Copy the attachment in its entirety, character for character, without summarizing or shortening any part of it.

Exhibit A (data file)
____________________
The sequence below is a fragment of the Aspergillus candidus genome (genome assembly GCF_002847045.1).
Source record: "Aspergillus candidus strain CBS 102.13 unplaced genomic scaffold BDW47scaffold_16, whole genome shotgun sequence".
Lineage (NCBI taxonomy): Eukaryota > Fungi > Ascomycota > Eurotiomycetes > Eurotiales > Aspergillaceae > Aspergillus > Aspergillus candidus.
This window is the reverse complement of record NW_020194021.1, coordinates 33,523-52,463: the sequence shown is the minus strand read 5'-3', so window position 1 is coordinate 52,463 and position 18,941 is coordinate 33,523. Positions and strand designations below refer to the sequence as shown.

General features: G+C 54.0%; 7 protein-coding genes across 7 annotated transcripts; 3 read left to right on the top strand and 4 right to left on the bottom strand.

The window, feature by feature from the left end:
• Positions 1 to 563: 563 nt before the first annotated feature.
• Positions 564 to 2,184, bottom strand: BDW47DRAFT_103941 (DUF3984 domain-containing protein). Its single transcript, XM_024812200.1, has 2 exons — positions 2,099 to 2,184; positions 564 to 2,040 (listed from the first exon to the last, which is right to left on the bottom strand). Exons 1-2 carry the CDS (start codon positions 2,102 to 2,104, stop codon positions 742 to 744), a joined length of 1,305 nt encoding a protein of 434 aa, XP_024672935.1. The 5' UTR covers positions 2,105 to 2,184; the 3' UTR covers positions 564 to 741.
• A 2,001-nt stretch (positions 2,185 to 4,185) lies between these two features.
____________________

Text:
The sequence below is a fragment of the Aspergillus candidus genome (genome assembly GCF_002847045.1).
Source record: "Aspergillus candidus strain CBS 102.13 unplaced genomic scaffold BDW47scaffold_16, whole genome shotgun sequence".
Lineage (NCBI taxonomy): Eukaryota > Fungi > Ascomycota > Eurotiomycetes > Eurotiales > Aspergillaceae > Aspergillus > Aspergillus candidus.
This window is the reverse complement of record NW_020194021.1, coordinates 33,523-52,463: the sequence shown is the minus strand read 5'-3', so window position 1 is coordinate 52,463 and position 18,941 is coordinate 33,523. Positions and strand designations below refer to the sequence as shown.

General features: G+C 54.0%; 7 protein-coding genes across 7 annotated transcripts; 3 read left to right on the top strand and 4 right to left on the bottom strand.

The window, feature by feature from the left end:
• Positions 1 to 563: 563 nt before the first annotated feature.
• Positions 564 to 2,184, bottom strand: BDW47DRAFT_103941 (DUF3984 domain-containing protein). Its single transcript, XM_024812200.1, has 2 exons — positions 2,099 to 2,184; positions 564 to 2,040 (listed from the first exon to the last, which is right to left on the bottom strand). Exons 1-2 carry the CDS (start codon positions 2,102 to 2,104, stop codon positions 742 to 744), a joined length of 1,305 nt encoding a protein of 434 aa, XP_024672935.1. The 5' UTR covers positions 2,105 to 2,184; the 3' UTR covers positions 564 to 741.
• A 2,001-nt stretch (positions 2,185 to 4,185) lies between these two features.